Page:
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Intel talks MID's

by on08 June 2007

Computex 07: The full internet in your pocket

Yesterday afternoon Intel has a press briefing about a new platform that ends up in between a UMPC and a smart phone, the MID or Mobile Internet Device. You might wonder what this is and when you actually get to see a retail product. Well, the first products are already appearing, but they're not true MIDs as they're not always connected to the internet.

Current MIDs are using the McCaslin platform that was announced at IDF in Beijing in April this year and are as such based on either an Intel A100 or A110 processor, the 945GU Express chipset with ICH7U. Several manufacturers have already announced devices and you might already have heard about the HTC Shift which is one of the more well known devices based on this new platform, but many other manufactures such as Asus, Fujitsu and Samsung (the Q1 Ultra) also have devices that will be available shortly.

But forget about now, these devices are all too big and clumsy and won't fit in your pocket, don't buy them, wait until next year instead if you want something smaller than a UMPC, but bigger than a smart phone, as this is when the Menlow platform arrives. If you look at the picture below, you'll see the reduction in the size of the CPU and chipset over three year's time, it's quite amazing how quick these things shrink.

The Menlow platform will allow for much smaller devices, but without losing any of the power from the McCaslin platform. Intel was talking about 1GHz CPU's with 4-5h battery life with wireless connectivity options compromising of a combination of Bluetooth, Wi-Fi, 3G/HSDPA and WiMAX as well as features such as integrated GPS on a PCB about twice the size of a playing card. This is still larger than the VIA Mobile-ITX platform we wrote about earlier, so it'll be interesting to see what happens in this space.

The Silverthorne CPU is based on 45nm technology and it's tiny, Intel showed a picture of it next to a Taiwanese NT$1 coin, about the size of a US 1 cent coin or a €20 cent coin. That's pretty tiny for a 1GHz CPU, but it's needed to get the thermals right on a small device. Intel claims that the Menlow platform will offer a 10 per cent performance increase over the current McCaslin platform at the same clock speed while reducing the thermals, package size and average power draw by four times. These are indeed impressive claims, but we'll have to wait for final products before we find out if it really is true.

There were several mockup devices and prototypes show, but a Finish company called Elektrobit had a working sample of its EB MIMD on display. This is a rather stylish looking device, altough the impressive thing is that it only took them seven weeks to built this sample based on the Menlow platform. Although this was a hand built sample, it's still something of a proof for how well integrated this new Intel platform is and how little R&D is needed to be done by the device manufacturers.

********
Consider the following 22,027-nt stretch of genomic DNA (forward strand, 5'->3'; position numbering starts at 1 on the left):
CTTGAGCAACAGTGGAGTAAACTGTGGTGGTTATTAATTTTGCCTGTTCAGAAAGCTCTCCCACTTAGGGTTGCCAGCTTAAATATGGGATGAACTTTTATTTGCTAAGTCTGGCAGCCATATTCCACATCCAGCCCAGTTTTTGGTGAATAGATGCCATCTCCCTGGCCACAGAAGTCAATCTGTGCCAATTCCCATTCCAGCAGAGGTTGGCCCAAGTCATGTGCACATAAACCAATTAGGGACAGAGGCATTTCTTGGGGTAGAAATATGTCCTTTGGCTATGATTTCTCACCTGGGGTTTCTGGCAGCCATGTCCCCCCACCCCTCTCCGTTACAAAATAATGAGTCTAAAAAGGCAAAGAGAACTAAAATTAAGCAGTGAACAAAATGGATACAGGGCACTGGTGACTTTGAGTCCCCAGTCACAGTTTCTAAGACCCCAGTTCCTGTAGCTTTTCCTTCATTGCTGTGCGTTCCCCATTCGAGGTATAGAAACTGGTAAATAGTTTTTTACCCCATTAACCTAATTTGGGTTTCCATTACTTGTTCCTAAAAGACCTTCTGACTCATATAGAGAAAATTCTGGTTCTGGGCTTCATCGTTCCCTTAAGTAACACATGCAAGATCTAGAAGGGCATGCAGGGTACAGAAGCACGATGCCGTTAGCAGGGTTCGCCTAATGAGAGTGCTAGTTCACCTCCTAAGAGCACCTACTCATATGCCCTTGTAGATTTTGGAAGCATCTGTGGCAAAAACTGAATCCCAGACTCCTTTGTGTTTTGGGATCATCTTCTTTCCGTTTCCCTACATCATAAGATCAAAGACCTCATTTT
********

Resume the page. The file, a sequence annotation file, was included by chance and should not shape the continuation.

The Menlow platform will run either Windows XP, Vista or Linux. Intel is working together with Redflag and Ubuntu when it comes to Linux platforms for the Menlow platform. Several front ends will be available and these are being developed by Canonical and Pepper among others.

Intel's slogan for the MIDs is "The uncompromised internet in your pocket" although when asked about screen resolutions of these devices it turns out that the current generation only has 800x480 widescreen display, although Intel is looking into 1,024x600 displays as well. Considering more and more websites are being designed for 1,280x,1,024 screens, the follow on question with regards to how these sites would look on these lower resolution screens was answered by the fact that most companies would want to do sites suitable for these new screen resolutions.

If you consider how few companies that offer suitable sites for lower resolution screens on current handheld devices, one has to wonder how Intel is going to convince the big websites to make lower resolution versions of their websites for a new generation of devices. However, Intel showed some impressive demos of various video files playing in full screen on these devices without any frames being dropped. A Youtube video as well as a movie trailer was shown, although no mention of the wireless connectivity used was mentioned, but presumably it was Wi-Fi, so using a more mobile connectivity solution might not offer the same experience.

The other issue of the MID platform is that these devices are expected to retail for US$500 and upwards when they become available some time in the first half of 2008. Intel expect the price to drop below US$500 at a later stage, but this is quite a lot of money, even compared to what Intel referred to as "not a very smart" smart phone. Hopefully some of these devices will be subsidised by network providers, much as mobile phones are these days, as this is the only way these kinds of devices will have fast market penetration at this price point.

Intel's MID platform is an interesting solution to a problem that doesn't really exist, although, to be able to always connect to the internet, not matter where you are, can be very useful, especially if you're a journalist that has to cover trade shows and events around the world.



Last modified on 08 June 2007
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